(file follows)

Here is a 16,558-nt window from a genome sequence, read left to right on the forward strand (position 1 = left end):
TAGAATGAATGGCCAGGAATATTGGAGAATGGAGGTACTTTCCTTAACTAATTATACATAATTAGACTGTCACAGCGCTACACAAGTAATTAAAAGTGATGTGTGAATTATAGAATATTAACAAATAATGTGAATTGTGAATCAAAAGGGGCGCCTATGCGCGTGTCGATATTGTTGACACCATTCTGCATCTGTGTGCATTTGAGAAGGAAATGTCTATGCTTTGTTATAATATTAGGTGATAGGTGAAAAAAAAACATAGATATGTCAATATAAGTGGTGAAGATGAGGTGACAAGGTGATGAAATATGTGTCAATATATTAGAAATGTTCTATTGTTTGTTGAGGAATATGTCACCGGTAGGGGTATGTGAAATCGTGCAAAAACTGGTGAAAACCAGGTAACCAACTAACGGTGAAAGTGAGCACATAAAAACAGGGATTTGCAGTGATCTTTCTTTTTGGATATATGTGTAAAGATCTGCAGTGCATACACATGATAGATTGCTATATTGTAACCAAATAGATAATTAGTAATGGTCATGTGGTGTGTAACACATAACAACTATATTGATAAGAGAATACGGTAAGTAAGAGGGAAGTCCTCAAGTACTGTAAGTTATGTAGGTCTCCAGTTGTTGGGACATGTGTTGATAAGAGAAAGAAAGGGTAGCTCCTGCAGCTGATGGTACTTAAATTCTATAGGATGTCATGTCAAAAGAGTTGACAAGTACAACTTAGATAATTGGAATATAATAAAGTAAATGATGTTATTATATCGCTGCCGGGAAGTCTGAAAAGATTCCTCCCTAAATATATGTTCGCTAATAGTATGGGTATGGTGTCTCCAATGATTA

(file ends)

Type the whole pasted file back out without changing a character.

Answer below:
Here is a 16,558-nt window from a genome sequence, read left to right on the forward strand (position 1 = left end):
TAGAATGAATGGCCAGGAATATTGGAGAATGGAGGTACTTTCCTTAACTAATTATACATAATTAGACTGTCACAGCGCTACACAAGTAATTAAAAGTGATGTGTGAATTATAGAATATTAACAAATAATGTGAATTGTGAATCAAAAGGGGCGCCTATGCGCGTGTCGATATTGTTGACACCATTCTGCATCTGTGTGCATTTGAGAAGGAAATGTCTATGCTTTGTTATAATATTAGGTGATAGGTGAAAAAAAAACATAGATATGTCAATATAAGTGGTGAAGATGAGGTGACAAGGTGATGAAATATGTGTCAATATATTAGAAATGTTCTATTGTTTGTTGAGGAATATGTCACCGGTAGGGGTATGTGAAATCGTGCAAAAACTGGTGAAAACCAGGTAACCAACTAACGGTGAAAGTGAGCACATAAAAACAGGGATTTGCAGTGATCTTTCTTTTTGGATATATGTGTAAAGATCTGCAGTGCATACACATGATAGATTGCTATATTGTAACCAAATAGATAATTAGTAATGGTCATGTGGTGTGTAACACATAACAACTATATTGATAAGAGAATACGGTAAGTAAGAGGGAAGTCCTCAAGTACTGTAAGTTATGTAGGTCTCCAGTTGTTGGGACATGTGTTGATAAGAGAAAGAAAGGGTAGCTCCTGCAGCTGATGGTACTTAAATTCTATAGGATGTCATGTCAAAAGAGTTGACAAGTACAACTTAGATAATTGGAATATAATAAAGTAAATGATGTTATTATATCGCTGCCGGGAAGTCTGAAAAGATTCCTCCCTAAATATATGTTCGCTAATAGTATGGGTATGGTGTCTCCAATGATTA